Our borough is loaded with sports, from the old-time Sport of Kings, horse racing, to the ever-more-popular Beautiful Game, soccer, and everything in between. So here, in our 39th Anniversary special edition, Boro of Sports, we look back at some of the biggest moments, the biggest names, the biggest institutions Queens has given the world of athletics — along with some lesser-known elements you might find interesting.
His brother told the Post that Ahmad, 23, was “a hero” who tried to save Grewal before he left the crashed car on the Gowanus Expressway and hailed a cab to take him to an area hospital. But his father told the Post his son is “crazy” and that he cannot understand why he just left Grewal in the burning car without calling 911. The crash occurred at about 4 a.m. Oct. 13 on the westbound Gowanus near Centre Street, when Ahmad lost control of his 2007 Infiniti G35 and hit a concrete barrier.
But state Sen. Tony Avella (D-Bayside) said that after visiting the store twice and speaking with the owner about legal violations, things are looking up. “There were some serious issues, they were violating the law when I saw it,” Avella said, referring to his first visit to the site. “I saw it, I said, ‘This is serious stuff.’”But now, he said, “Conditions there are moving ahead in the right direction.
Muck Rack makes it simple to find people, tweets, or articles that mention any name, keyword, company, hashtag etc. We've compiled this guide to help you make the most of your search.
Selecting a term
Start searching tweets, articles from media outlets, articles mentioned in tweets, journalists'
names, titles and bios with some suggested searches:
Companies or Topics (e.g. iPhone, Microsoft)
Phrases (e.g. "cloud computing") — use quotes to keep the terms together
Twitter handles (e.g. @username) — returns those who have mentioned or replied to
Names (e.g. "David Pogue")
Hashtags (e.g. #sxsw, #london2012)
Bio details (e.g. vegan, Olympics, father)
Muck Rack's Advanced Search allows for many boolean operators.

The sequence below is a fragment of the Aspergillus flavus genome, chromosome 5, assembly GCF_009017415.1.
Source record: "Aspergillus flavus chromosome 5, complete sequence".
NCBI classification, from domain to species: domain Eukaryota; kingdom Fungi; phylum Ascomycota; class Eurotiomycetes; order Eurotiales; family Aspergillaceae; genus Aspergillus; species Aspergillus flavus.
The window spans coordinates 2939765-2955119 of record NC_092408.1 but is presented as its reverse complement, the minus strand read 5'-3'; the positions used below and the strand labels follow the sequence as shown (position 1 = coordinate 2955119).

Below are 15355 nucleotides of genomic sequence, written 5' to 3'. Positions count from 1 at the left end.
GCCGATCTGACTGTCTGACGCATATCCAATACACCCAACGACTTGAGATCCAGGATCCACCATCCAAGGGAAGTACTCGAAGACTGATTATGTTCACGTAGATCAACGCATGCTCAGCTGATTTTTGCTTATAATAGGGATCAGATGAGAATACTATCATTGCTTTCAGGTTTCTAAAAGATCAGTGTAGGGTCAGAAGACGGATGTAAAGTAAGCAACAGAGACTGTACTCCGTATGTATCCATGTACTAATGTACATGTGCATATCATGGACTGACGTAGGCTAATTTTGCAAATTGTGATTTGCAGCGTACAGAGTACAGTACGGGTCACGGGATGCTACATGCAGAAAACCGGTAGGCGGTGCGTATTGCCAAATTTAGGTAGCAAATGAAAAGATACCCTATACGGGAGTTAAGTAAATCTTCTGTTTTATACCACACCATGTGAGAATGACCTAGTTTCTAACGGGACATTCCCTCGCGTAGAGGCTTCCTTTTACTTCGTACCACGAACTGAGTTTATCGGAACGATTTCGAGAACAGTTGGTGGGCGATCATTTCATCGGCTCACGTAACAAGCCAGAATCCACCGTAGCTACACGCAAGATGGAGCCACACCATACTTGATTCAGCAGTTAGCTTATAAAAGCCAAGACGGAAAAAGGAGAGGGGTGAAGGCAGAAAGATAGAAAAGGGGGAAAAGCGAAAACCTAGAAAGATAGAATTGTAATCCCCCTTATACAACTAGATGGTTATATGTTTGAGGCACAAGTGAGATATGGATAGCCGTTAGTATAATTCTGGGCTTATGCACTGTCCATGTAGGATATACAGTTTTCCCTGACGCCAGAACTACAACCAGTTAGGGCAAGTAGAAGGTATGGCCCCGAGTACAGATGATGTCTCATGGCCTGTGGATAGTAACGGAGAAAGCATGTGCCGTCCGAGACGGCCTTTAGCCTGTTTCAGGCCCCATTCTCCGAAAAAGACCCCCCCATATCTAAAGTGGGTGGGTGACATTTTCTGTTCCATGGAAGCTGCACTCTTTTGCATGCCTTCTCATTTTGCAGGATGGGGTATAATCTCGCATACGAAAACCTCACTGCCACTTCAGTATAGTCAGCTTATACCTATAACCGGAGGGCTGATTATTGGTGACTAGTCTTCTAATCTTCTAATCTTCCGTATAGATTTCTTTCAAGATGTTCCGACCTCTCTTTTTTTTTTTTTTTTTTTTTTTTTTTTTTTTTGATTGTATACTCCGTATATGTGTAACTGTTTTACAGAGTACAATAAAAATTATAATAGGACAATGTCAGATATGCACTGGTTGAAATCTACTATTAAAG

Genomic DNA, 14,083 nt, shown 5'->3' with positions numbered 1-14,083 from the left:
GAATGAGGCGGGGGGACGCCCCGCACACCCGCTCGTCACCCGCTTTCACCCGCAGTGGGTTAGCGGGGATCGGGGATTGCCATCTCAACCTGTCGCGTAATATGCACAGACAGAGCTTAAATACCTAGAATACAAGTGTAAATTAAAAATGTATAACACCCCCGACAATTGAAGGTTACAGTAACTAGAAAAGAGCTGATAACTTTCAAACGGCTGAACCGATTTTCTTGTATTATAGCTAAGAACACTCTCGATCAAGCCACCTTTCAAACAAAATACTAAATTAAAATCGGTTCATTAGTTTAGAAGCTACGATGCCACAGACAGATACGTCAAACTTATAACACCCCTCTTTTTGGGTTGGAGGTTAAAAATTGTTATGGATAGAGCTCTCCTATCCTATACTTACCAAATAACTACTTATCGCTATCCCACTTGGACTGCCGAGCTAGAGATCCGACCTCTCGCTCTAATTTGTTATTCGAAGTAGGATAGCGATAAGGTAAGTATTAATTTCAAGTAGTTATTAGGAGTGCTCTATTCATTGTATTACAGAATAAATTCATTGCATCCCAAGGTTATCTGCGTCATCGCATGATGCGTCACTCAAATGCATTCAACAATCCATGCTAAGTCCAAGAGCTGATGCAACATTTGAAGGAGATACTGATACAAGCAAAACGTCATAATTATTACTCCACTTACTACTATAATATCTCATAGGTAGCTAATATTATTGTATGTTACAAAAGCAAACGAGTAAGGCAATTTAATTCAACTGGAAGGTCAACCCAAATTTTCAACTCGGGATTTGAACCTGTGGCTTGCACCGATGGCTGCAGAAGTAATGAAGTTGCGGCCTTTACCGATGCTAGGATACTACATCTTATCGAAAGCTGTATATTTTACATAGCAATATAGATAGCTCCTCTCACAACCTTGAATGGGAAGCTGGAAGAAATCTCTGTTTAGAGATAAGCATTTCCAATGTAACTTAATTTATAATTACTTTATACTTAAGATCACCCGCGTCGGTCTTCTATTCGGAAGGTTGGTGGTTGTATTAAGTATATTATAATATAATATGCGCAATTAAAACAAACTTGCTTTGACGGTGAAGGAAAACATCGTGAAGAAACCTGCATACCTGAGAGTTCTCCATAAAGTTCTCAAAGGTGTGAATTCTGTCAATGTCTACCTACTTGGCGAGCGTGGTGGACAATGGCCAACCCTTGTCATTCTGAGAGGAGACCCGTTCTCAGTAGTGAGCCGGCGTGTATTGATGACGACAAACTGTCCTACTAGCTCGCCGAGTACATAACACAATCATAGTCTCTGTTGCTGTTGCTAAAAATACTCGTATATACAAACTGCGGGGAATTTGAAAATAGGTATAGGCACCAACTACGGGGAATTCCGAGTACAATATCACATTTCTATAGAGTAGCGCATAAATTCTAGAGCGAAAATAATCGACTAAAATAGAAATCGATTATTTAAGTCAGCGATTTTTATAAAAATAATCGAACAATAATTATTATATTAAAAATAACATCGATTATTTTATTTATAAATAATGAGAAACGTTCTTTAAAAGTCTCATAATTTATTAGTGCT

Find results that mention multiple specified terms, use AND or
+. For example, ensure each result contains both Elon Musk and Mark Zuckerberg by
searching Musk AND Zuckerberg or Musk + Zuckerberg.
Use the operators OR or , to broaden your search when you'd like either of
multiple terms to appear in results. (This is the default behavior of our search when no operators
are used). For example, results will contain either cake or cookie by searching cake OR cookie or cake,cookie
Use NOT or - to subtract results from your search. For
example, searching Disney will yield results about the Walt Disney Company as well as Walt Disney
World Resort. To exclude mentions of Disney World, search for Disney -World or Disney
When using one of these operators with a phrase, enclose it in quotation marks. For example, you can
find results about smartphones excluding Apple's iPhone 4S by searching smartphone -"iPhone
Exact case matching or punctuation
If you're searching for a brand name or keyword that relies on specific punctuation marks or capitalization, you can
find results that match your exact query by adding matchcase: before the keyword you're searching for, like matchcase:E*TRADE .
Use parentheses to separate multiple
boolean phrases. For example, to find journalists talking about having fun in Disney World or
Disneyland, search for ("disney world" OR disneyland) AND fun.
An asterisk can be used to search for any variation of a root word truncated by the asterisk. For example, searching for admin* will return results for administrator, administration, administer, administered, etc.
A near operator is an AND operator where you can control the distance between the words. You can vary the distance the near operation uses by adding a forward slash and number (between 0-99) such as strawberries NEAR/10 "whipped cream", which means the strawberries must exist within 10 words of "whipped cream".